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Focus Pocus

November 27, 2015

 

Some years ago when I worked for an insurance company, my boss Frank Lowney and I were engaged in a rather heated discussion over some aspect of a product that we were developing for a dealer. He had his opinion and I had mine. We were failing to communicate. Then out of the blue Frank tells me that “It can’t be an orange ‘cause a vest don’t have sleeves.”

 

What?

 

That comment stopped me in my tracks. Our conversation went in a totally different direction as I tried in vain to determine just what an orange had to do with being a vest. Or something like that.

 

Our original argument? Frank won that one easily. Once I was sidetracked, he made a couple of points and I conceded. I was a lay-down.

 

Later, Frank explained to me that I had fallen victim to the oldest trick in the sales handbook. He called it Focus Pocus. Not unlike a street magician working an unsuspecting audience, the trick, he explained, was all about misdirection. If a prospect asks you a question that you don’t want to answer, simply (and skillfully) change the subject. “Works every time,” he assured me.

 

Unbelievable.

 

I’ve sold cars, done F&I and worked in senior management positions in dealerships for some years prior to going to work for the insurance company. I considered myself well versed in the art and science of sales. I had read the books, listened to the tapes and attended the seminars. I was no rookie. Yet I had never heard of using slight of hand to sell something.  After all, weren’t the buyers smarter than that? “You’d be surprised,” was Frank’s reply.

 

And I was.

 

I told Frank that I couldn’t imagine this trick working to sell cars. After all, what customer would buy when, after asking for the price of the car was told “This new car gets much better gas mileage than your old one”? In all my years working in dealerships I never met that guy. All of my customers wanted to know the price. Frank explained to me that while Focus Pocus usually won’t work in selling cars (customers have been conditioned to talk price), selling aftermarket programs to dealers was completely different. Dealers rarely talked price when it came to their F&I products. And when they did it was always in the context of what F&I products they were currently using. Dealers, he said, never asked the right question: What should these products cost.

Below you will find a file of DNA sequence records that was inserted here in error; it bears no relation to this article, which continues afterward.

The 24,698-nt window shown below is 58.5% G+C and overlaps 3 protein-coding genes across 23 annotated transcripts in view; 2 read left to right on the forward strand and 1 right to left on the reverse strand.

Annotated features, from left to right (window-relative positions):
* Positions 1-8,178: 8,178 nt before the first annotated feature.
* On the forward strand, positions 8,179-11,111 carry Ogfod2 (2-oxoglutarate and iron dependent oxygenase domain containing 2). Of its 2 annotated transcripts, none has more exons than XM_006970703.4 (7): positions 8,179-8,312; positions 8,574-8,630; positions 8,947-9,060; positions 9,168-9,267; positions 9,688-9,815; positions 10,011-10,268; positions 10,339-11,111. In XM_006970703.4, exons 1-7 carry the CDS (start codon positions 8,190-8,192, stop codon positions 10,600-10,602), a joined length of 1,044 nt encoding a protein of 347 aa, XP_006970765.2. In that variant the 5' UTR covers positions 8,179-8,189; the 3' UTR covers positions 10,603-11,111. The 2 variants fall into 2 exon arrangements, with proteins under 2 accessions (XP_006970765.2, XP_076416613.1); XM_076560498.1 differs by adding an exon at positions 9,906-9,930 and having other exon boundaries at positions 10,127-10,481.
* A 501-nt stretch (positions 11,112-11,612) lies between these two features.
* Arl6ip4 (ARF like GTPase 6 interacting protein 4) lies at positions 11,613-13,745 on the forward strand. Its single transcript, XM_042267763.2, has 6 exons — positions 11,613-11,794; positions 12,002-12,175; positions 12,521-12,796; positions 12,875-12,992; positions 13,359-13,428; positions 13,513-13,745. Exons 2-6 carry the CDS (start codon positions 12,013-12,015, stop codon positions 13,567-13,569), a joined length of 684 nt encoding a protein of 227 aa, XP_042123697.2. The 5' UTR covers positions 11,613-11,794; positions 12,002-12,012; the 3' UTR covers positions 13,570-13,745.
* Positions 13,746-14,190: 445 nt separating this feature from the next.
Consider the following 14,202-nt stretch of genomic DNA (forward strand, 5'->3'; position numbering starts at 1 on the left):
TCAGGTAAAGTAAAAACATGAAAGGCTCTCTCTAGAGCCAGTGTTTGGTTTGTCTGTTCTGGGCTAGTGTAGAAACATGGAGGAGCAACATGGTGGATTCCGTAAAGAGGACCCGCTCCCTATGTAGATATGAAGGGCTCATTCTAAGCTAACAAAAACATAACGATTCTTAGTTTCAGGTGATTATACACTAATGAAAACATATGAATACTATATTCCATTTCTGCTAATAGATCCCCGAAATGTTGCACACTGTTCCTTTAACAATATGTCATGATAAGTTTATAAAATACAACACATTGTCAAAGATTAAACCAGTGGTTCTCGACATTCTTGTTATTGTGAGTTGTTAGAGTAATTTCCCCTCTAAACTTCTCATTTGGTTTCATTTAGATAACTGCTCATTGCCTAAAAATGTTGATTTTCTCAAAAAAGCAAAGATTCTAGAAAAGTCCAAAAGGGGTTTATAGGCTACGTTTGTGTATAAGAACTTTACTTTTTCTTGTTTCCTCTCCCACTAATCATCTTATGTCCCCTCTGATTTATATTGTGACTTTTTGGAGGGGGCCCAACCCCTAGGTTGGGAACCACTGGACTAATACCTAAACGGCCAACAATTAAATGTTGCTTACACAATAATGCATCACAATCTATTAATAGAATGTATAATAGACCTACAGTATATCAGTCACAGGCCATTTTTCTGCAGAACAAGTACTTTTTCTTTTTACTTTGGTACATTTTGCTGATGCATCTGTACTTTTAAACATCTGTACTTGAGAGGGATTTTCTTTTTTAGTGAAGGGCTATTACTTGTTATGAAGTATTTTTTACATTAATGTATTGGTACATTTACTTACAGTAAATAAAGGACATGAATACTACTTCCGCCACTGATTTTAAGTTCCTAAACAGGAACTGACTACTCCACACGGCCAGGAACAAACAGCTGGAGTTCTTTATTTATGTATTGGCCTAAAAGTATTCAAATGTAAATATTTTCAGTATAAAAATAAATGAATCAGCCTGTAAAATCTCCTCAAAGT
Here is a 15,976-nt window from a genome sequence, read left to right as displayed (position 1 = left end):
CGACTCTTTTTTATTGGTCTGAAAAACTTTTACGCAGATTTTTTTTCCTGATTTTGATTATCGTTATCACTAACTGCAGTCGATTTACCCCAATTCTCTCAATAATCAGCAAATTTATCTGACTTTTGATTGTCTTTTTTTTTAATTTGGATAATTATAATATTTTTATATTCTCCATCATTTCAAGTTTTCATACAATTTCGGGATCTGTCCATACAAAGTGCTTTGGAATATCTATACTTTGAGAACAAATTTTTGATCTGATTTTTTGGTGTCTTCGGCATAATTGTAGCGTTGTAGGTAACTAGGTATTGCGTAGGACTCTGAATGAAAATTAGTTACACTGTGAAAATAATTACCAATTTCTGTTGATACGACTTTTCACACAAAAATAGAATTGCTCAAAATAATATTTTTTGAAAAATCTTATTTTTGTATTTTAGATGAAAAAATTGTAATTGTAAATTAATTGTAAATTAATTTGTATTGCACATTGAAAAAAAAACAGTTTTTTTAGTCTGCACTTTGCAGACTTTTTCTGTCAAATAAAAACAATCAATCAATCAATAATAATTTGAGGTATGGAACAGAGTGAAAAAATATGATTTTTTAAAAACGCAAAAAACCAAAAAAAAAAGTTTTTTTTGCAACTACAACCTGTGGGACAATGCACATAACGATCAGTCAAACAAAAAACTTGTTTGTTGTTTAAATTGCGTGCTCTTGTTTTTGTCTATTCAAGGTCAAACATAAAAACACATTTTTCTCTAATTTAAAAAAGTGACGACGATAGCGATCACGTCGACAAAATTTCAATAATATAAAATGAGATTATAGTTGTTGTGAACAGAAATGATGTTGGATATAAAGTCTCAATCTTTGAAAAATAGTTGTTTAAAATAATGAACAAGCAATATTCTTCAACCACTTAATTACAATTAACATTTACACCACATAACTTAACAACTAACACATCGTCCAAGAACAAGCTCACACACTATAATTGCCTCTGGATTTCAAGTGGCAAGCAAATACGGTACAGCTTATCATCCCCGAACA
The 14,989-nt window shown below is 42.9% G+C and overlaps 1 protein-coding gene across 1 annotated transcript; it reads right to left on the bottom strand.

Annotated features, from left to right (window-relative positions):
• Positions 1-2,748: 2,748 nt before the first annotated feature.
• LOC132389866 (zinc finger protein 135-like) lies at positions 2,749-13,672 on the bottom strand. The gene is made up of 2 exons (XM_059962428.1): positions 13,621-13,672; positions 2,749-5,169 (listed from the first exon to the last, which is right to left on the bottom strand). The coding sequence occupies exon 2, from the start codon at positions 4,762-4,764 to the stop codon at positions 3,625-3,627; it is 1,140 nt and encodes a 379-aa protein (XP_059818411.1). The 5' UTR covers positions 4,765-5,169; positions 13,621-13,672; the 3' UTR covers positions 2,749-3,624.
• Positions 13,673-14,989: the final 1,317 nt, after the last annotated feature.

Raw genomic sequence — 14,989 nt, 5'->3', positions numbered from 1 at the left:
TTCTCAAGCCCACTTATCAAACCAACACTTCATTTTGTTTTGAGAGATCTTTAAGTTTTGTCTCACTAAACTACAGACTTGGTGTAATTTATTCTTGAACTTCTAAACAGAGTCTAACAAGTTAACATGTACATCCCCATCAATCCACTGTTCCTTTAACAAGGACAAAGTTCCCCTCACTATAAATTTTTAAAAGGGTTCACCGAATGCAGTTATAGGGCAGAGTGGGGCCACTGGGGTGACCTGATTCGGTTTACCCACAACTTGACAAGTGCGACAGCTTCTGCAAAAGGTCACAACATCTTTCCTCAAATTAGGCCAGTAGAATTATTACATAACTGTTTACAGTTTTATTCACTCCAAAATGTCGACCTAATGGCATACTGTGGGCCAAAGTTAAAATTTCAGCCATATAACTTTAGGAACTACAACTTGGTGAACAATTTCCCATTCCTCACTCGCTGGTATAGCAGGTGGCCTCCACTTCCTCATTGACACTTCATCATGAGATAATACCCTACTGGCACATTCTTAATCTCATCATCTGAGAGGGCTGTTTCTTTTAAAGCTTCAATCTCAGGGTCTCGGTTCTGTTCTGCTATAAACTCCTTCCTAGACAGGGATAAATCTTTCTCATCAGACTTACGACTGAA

Here’s where the Focus Pocus comes in.

 

Most vendor selling F&I products to dealers don’t want to talk about the price. Imagine how grosses would be in a dealership if the customer never asked price! So, unless the dealer asks, the vendors talk about something else. Usually, it’s how they can raise the dealerships PRU or increase sales penetrations in F&I. Making more money by selling more stuff is all well and good, if the product costs three times more than it should, the dealership would be taking four steps backwards to go one step forward. Focus Pocus.

 

And dealers usually buy this approach.

 

But sometimes dealers do ask price. It may be simply a conditioned response, not wanting to be a lay-down. That assessment would explain why these dealers so readily accept the next phase of the Focus Pocus strategy. I call this phase the “It’s In There” approach. When asked what the vendor’s products cost, the answer is “our pricing is all-inclusive. We provide training, development, administration, insurance, donuts, cool brochures, forms, yada yada yada. We’ll even answer the phones when you call.”  If the dealer persists, the vendor will sometimes resort to the last ditch Focus Pocus tactic, the “Don’t Peek Behind the Curtin” phase whereby they will give the dealer a low-ball price and later tell him “You didn’t tell me that you wanted tires with your new car. I thought you wanted the best price. The best price doesn’t include tires…” The F&I aftermarket equivalent of that conversation has to do with ceding fees…that’s a newsletter topic for another day. Again, focus pocus.

 

Frank’s logic for sharing this information with me was to broaden my education. He wanted me to see what the other guys were doing in order to point out the flaw in their process. Basically, as I see it, the flaw is that dealers can read. And count. Sooner or later they will realize that what they were sold isn’t what they are paying for. Then the buyer’s remorse sets in.

 

The timing of this topic is not coincidental by the way. Just leafing through Automotive News or F&I Management and Technology outlines that this age old tactic is alive and well in selling F&I products to dealers. Need a company that can raise your VSC penetrations to 50% or get you to $1000 PRU? They’re in there. But at what cost? Is it a good deal or will the cost (what you pay) exceed the value (what you receive).

 

Remember, it’s not what you make but rather what you get to keep that’s important.

 

After all, “It can’t be a orange ‘cause a vest don’t have sleeves.” Focus Pocus.

 

 

 

 

 

 

 

 

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